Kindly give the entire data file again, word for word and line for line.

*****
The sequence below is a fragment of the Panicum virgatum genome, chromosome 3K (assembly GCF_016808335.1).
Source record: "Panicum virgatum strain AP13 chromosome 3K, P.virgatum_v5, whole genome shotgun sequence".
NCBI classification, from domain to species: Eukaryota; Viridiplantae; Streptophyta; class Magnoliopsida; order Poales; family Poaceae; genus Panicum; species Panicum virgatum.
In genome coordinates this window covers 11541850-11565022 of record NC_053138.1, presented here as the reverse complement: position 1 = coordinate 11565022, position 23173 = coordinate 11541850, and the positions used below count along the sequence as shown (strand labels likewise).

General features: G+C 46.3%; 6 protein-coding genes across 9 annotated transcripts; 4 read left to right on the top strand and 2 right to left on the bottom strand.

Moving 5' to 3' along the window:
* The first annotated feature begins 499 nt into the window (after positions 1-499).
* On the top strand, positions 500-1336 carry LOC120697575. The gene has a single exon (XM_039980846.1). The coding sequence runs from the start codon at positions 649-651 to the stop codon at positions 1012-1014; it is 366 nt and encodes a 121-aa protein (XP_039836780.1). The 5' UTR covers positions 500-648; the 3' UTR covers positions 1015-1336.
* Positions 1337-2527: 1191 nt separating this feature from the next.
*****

The sequence below is a fragment of the Panicum virgatum genome, chromosome 3K (assembly GCF_016808335.1).
Source record: "Panicum virgatum strain AP13 chromosome 3K, P.virgatum_v5, whole genome shotgun sequence".
NCBI classification, from domain to species: Eukaryota; Viridiplantae; Streptophyta; class Magnoliopsida; order Poales; family Poaceae; genus Panicum; species Panicum virgatum.
In genome coordinates this window covers 11541850-11565022 of record NC_053138.1, presented here as the reverse complement: position 1 = coordinate 11565022, position 23173 = coordinate 11541850, and the positions used below count along the sequence as shown (strand labels likewise).

General features: G+C 46.3%; 6 protein-coding genes across 9 annotated transcripts; 4 read left to right on the top strand and 2 right to left on the bottom strand.

Moving 5' to 3' along the window:
* The first annotated feature begins 499 nt into the window (after positions 1-499).
* On the top strand, positions 500-1336 carry LOC120697575. The gene has a single exon (XM_039980846.1). The coding sequence runs from the start codon at positions 649-651 to the stop codon at positions 1012-1014; it is 366 nt and encodes a 121-aa protein (XP_039836780.1). The 5' UTR covers positions 500-648; the 3' UTR covers positions 1015-1336.
* Positions 1337-2527: 1191 nt separating this feature from the next.